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Italian word of the day: ‘Morboso’

Don't get overly attached to this Italian word.

Italian word of the day: ‘Morboso’
Photo: Annie Spratt/Unsplash/Nicolas Raymond

Most Italian adjectives have more than one single possible meaning and some of them can be used in completely different contexts and situations. 

Morboso (pronunciation available here) happens to fall under that category. 

As you might have already guessed, today’s adjective comes from the word ‘morbo’, which is generally used to indicate any type of contagious disease that is highly infectious and potentially lethal (cholera, plague, etc.).

So, in its primary meaning, morboso describes anything related to or caused by a contagious disease. As such, it’s generally rendered into English as ‘contagious’ or ‘infectious’.

Questi sono chiaramente i sintomi di una malattia morbosa.

These are clearly the symptoms of an infectious disease. 

But morboso is barely ever used in this way outside of the medical field and, even in that case, some native speakers might perceive the word as being too formal or somewhat archaic.

The adjective is far more popular in ordinary conversations when given its secondary and, if you will, less literal meaning. 

Italians also use morboso to refer to any emotion, feeling or behaviour that is considered excessive, especially in a way that might be seen as unhealthy or even pathological.

For instance: 

Marco ha sviluppato una ossessione morbosa nei confronti di lei.

Marco has developed an unhealthy obsession with her.

In this case, the Italian adjective might be translated into English as ‘unhealthy’, ‘unreasonable’, ‘disproportionate’ or, at times, even ‘morbid’.

But while the English ‘morbid’ only refers to an unnatural, excessive interest in disturbing or unpleasant things, especially death, the Italian ‘morboso’ has a much wider scope as it potentially refers to any over-the-top feeling or behaviour, even a positive one.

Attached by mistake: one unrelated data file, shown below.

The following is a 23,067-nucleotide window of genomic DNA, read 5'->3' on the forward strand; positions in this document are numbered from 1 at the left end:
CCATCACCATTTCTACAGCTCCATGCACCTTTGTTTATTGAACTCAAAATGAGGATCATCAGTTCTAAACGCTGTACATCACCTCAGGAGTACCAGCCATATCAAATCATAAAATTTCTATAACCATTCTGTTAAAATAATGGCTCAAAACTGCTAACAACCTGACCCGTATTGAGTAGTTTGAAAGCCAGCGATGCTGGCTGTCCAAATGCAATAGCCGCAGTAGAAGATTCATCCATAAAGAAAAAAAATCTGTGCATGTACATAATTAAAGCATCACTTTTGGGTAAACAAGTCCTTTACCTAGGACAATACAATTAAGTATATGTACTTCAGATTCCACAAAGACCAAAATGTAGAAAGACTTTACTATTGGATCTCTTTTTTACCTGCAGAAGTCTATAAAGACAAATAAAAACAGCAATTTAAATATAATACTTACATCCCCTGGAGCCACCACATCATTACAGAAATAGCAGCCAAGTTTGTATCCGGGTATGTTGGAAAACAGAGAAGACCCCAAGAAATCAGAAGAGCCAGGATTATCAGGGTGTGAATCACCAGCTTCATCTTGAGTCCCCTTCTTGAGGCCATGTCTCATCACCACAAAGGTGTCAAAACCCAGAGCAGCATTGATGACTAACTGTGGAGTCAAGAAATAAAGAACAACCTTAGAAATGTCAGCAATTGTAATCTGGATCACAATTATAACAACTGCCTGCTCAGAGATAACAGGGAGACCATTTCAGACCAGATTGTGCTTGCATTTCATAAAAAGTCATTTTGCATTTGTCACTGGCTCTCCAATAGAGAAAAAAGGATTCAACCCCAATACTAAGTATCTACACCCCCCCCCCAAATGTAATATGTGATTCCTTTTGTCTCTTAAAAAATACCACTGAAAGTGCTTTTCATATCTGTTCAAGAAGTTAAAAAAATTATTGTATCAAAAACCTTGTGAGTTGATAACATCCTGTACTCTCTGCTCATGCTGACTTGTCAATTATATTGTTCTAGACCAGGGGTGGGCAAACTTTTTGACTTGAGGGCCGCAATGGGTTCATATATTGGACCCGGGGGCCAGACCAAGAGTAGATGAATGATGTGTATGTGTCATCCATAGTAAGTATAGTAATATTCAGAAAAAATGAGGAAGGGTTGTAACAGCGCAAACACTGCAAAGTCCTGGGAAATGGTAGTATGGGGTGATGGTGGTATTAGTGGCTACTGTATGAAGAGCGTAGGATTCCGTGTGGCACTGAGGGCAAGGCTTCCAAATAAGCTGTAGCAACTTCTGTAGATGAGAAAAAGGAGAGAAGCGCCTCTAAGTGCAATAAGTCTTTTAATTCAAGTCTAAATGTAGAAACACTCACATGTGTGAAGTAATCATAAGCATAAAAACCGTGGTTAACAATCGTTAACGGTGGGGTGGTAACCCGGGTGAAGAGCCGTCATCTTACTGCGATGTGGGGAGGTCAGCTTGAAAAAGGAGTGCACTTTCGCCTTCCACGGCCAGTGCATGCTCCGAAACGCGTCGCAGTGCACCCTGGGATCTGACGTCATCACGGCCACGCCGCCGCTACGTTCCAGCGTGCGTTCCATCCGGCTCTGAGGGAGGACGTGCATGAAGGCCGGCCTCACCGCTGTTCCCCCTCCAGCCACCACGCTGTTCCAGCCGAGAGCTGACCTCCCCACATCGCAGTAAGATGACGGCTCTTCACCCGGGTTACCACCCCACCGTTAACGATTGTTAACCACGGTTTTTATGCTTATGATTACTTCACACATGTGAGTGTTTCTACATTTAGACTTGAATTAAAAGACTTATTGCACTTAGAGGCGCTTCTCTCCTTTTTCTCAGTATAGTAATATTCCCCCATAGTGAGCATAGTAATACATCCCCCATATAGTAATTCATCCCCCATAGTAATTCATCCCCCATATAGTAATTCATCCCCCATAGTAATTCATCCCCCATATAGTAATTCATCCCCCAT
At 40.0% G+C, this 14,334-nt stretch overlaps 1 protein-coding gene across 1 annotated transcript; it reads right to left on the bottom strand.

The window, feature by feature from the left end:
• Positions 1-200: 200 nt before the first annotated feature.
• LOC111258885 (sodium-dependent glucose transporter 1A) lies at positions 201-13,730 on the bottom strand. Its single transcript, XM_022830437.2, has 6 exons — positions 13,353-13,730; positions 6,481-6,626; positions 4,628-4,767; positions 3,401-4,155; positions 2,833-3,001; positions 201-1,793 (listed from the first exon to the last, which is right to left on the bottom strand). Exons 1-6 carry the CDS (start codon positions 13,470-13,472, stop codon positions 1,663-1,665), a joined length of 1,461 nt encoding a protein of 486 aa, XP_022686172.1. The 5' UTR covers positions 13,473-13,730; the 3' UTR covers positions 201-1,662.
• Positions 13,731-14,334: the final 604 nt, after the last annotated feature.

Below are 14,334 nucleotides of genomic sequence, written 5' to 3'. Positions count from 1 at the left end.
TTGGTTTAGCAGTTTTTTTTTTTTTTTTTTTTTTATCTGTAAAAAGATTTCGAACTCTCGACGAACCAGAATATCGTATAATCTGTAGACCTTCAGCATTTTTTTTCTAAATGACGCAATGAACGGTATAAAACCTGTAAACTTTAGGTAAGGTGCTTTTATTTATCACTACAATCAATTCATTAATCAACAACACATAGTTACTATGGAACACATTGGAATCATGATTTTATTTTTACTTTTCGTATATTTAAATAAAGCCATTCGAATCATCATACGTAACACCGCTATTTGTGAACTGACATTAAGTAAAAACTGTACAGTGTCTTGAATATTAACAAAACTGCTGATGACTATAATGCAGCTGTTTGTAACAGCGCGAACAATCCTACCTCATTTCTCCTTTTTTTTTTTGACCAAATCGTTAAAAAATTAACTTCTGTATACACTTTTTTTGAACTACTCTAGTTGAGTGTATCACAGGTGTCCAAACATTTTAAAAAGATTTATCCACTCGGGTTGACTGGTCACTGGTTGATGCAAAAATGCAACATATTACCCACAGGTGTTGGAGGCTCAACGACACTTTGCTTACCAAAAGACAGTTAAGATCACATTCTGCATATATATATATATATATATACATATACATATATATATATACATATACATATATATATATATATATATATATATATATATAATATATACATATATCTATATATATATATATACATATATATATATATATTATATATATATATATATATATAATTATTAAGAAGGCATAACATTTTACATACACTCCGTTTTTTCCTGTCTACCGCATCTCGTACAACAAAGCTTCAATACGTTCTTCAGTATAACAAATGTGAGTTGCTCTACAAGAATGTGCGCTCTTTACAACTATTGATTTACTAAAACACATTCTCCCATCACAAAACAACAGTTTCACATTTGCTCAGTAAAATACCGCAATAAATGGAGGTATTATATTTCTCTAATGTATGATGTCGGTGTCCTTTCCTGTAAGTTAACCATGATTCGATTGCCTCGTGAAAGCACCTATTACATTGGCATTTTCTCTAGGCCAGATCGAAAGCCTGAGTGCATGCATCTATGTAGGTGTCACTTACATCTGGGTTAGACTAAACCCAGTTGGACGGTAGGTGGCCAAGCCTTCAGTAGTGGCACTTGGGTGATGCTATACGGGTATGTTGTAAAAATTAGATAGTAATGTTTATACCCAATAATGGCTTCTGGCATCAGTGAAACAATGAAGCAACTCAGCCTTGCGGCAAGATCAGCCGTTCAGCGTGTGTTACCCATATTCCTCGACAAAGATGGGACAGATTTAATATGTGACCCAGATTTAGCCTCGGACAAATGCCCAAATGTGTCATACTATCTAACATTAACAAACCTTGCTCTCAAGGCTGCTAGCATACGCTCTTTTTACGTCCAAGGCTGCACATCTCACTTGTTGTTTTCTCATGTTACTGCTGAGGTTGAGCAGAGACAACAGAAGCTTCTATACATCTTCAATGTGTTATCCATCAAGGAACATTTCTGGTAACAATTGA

Ha un affetto morboso per la madre.

He has an unreasonable affection for his mother.

Finally – and this is perhaps the most common use of the adjective nowadays – morboso is also used to indicate people, and especially romantic partners, who are unbearably clingy.

So a ‘persona morbosa’ is a person who, for whatever reason, tends to be overly attached to someone else, depending on them emotionally or in some other way.

When intended in the above sense, the adjective may also be used jokingly:

Vedi che sei morboso?

Ma come morboso? Cosa stai dicendo?

Can you not see you’re being clingy?

Clingy how? What on earth are you talking about?

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Italian expression of the day: ‘Conosco i miei polli’

We know what we're dealing with with this Italian phrase.

Italian expression of the day: 'Conosco i miei polli'

You don’t have to be a poultry farmer to go around telling people ‘conosco i miei polli’ – literally, ‘I know my chickens’ – in Italian.

There’s no perfect translation, but it means something along the lines of ‘I know who I’m dealing with/ what they can get up to/ what they’re like’; I know what to expect from them, for better or worse.

It usually implies slightly mischievously that the people or person being discussed could be troublemakers, and that the speaker has the necessary knowledge to deal with them effectively.

You might think of it as ‘I know what those little devils/rascals are like’ if referring to naughty children, or ‘I know how those jokers/b******s operate’ if discussing petty officials or difficult colleagues.

Saranno tornati entro la mattinata; fidati, conosco i miei polli.
They’ll be back by morning; trust me, I know what I’m talking about.

Conosco i miei polli; vedrete che arriveranno alla riunione con mezz’ora di ritardo e daranno la colpa al traffico.
I know them: you’ll see, they’ll get to the meeting half an hour late and blame it on the traffic.

Business Guy Nbc GIF by Sunnyside

According to at least one source, the full original phrase is ‘conosco i miei polli alla calzetta‘, or ‘I know my chickens by their stockings’.

It refers back to a time when chickens roamed the streets or shared courtyards freely.

So they didn’t get mixed up, each bird had a little scrap of coloured cloth tied around their foot that allowed each owner to quickly spot their chicken.

The next time you’re dealing with some tricky characters, you’ll know just what to say.

Do you have an Italian word you’d like us to feature? If so, please email us with your suggestion.